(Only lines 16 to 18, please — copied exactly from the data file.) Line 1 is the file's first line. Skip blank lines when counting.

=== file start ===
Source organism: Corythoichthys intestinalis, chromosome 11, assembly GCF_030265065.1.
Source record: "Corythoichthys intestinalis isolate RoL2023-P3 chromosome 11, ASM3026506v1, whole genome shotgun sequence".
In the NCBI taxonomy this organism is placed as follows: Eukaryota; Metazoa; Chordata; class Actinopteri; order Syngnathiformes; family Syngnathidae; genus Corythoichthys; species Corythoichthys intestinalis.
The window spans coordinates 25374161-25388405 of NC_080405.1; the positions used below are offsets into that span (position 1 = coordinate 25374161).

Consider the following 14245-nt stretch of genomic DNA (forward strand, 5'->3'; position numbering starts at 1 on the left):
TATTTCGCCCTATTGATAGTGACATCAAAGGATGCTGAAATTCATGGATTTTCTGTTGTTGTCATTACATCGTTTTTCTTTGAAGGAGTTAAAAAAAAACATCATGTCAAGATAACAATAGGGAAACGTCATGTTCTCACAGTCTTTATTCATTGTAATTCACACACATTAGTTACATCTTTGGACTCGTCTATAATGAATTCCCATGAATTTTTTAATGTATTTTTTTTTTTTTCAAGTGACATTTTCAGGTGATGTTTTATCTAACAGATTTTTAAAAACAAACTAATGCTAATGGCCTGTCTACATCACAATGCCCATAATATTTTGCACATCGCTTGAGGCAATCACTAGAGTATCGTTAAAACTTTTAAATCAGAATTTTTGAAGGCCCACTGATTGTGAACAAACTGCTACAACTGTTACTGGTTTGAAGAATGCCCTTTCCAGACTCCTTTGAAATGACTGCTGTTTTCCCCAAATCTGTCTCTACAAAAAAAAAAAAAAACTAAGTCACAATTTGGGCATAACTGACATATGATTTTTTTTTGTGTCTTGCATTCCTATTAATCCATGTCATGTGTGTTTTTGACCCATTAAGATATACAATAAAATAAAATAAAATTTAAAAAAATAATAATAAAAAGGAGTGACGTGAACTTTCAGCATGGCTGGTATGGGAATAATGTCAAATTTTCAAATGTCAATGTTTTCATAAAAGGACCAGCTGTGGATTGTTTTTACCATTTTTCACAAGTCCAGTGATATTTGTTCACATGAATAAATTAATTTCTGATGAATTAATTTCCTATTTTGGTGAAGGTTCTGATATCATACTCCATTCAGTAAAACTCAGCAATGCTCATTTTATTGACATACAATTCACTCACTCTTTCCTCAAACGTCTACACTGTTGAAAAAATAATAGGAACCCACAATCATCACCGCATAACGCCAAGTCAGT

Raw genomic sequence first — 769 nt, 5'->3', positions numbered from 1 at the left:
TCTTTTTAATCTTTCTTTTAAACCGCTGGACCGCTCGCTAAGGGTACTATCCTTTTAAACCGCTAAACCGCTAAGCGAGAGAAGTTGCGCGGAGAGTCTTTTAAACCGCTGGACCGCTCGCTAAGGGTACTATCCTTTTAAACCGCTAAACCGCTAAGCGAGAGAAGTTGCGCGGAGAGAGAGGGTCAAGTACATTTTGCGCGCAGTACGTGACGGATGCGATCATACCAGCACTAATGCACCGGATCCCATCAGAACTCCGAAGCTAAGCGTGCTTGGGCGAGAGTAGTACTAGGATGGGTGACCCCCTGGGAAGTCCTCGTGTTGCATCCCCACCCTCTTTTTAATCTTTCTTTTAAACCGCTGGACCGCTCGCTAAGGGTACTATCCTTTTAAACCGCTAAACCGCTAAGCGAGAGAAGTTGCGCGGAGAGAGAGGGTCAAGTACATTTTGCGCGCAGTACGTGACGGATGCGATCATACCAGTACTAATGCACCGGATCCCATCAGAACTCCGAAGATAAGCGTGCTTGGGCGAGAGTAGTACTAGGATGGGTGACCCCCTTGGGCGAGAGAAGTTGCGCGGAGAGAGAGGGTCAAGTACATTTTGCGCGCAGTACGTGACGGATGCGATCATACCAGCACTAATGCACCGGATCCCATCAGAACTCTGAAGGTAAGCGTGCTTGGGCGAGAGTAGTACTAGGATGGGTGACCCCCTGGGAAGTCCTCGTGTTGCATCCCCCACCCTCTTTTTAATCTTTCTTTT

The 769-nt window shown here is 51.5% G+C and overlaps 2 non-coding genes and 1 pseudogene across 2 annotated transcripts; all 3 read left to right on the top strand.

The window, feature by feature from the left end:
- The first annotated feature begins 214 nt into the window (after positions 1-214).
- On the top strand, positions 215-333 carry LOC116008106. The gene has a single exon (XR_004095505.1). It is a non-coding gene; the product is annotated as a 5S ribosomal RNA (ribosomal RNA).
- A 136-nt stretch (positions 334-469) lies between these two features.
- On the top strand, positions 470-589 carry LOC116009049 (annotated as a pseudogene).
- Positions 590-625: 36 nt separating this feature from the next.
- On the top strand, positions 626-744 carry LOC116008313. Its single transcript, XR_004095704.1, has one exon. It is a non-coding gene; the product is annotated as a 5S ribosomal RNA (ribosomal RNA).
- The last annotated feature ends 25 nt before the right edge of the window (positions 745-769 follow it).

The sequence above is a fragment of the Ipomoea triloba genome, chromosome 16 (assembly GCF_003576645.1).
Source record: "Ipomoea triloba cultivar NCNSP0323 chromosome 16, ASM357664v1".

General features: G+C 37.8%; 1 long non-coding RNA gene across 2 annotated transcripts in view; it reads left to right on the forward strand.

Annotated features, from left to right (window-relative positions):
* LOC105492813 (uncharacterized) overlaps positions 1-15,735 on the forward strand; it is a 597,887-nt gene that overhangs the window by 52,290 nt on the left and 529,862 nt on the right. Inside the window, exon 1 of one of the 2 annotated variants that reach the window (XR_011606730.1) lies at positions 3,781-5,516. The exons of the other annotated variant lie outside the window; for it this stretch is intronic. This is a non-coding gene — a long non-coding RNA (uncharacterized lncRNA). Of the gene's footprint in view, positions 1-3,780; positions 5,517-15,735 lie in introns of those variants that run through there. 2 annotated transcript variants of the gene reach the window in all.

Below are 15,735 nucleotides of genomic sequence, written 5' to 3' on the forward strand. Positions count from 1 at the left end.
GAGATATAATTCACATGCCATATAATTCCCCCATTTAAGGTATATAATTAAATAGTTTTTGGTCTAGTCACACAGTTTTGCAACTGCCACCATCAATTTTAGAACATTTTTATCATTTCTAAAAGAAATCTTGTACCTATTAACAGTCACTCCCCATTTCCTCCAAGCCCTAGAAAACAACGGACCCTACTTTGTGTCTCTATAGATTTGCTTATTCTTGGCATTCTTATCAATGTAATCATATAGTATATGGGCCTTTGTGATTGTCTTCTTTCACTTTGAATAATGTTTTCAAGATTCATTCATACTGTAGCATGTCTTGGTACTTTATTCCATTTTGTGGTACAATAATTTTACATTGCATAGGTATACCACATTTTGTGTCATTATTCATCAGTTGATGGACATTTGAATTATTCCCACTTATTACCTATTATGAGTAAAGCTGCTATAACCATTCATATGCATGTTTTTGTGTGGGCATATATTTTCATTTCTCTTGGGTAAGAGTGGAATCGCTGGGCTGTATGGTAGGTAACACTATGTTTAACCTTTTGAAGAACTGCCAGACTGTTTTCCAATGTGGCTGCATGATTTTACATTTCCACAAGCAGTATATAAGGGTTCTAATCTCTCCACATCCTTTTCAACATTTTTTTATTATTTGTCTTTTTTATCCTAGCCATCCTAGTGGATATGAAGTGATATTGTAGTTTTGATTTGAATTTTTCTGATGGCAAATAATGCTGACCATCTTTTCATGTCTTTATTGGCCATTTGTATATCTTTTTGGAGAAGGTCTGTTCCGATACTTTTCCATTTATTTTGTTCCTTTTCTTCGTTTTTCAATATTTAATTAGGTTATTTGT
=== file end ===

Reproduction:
- On the top strand, positions 626-744 carry LOC116008313. Its single transcript, XR_004095704.1, has one exon. It is a non-coding gene; the product is annotated as a 5S ribosomal RNA (ribosomal RNA).
- The last annotated feature ends 25 nt before the right edge of the window (positions 745-769 follow it).

The sequence above is a fragment of the Ipomoea triloba genome, chromosome 16 (assembly GCF_003576645.1).